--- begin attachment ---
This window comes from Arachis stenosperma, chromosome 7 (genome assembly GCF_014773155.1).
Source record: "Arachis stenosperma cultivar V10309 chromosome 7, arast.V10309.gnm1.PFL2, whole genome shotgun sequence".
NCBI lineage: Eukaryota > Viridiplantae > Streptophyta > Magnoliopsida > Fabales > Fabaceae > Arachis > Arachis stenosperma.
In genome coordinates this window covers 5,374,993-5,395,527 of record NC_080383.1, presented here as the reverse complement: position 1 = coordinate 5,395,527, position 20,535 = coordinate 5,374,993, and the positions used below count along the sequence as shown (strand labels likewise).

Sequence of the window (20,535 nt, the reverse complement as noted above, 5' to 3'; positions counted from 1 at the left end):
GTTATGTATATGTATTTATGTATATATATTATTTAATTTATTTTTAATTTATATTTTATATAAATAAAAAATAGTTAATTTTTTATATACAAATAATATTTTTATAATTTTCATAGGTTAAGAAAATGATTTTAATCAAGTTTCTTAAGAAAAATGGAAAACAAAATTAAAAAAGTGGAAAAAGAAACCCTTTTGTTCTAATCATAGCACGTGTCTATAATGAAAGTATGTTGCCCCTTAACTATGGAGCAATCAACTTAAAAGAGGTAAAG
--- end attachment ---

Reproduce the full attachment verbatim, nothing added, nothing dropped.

This window comes from Arachis stenosperma, chromosome 7 (genome assembly GCF_014773155.1).
Source record: "Arachis stenosperma cultivar V10309 chromosome 7, arast.V10309.gnm1.PFL2, whole genome shotgun sequence".
NCBI lineage: Eukaryota > Viridiplantae > Streptophyta > Magnoliopsida > Fabales > Fabaceae > Arachis > Arachis stenosperma.
In genome coordinates this window covers 5,374,993-5,395,527 of record NC_080383.1, presented here as the reverse complement: position 1 = coordinate 5,395,527, position 20,535 = coordinate 5,374,993, and the positions used below count along the sequence as shown (strand labels likewise).

Sequence of the window (20,535 nt, the reverse complement as noted above, 5' to 3'; positions counted from 1 at the left end):
GTTATGTATATGTATTTATGTATATATATTATTTAATTTATTTTTAATTTATATTTTATATAAATAAAAAATAGTTAATTTTTTATATACAAATAATATTTTTATAATTTTCATAGGTTAAGAAAATGATTTTAATCAAGTTTCTTAAGAAAAATGGAAAACAAAATTAAAAAAGTGGAAAAAGAAACCCTTTTGTTCTAATCATAGCACGTGTCTATAATGAAAGTATGTTGCCCCTTAACTATGGAGCAATCAACTTAAAAGAGGTAAAG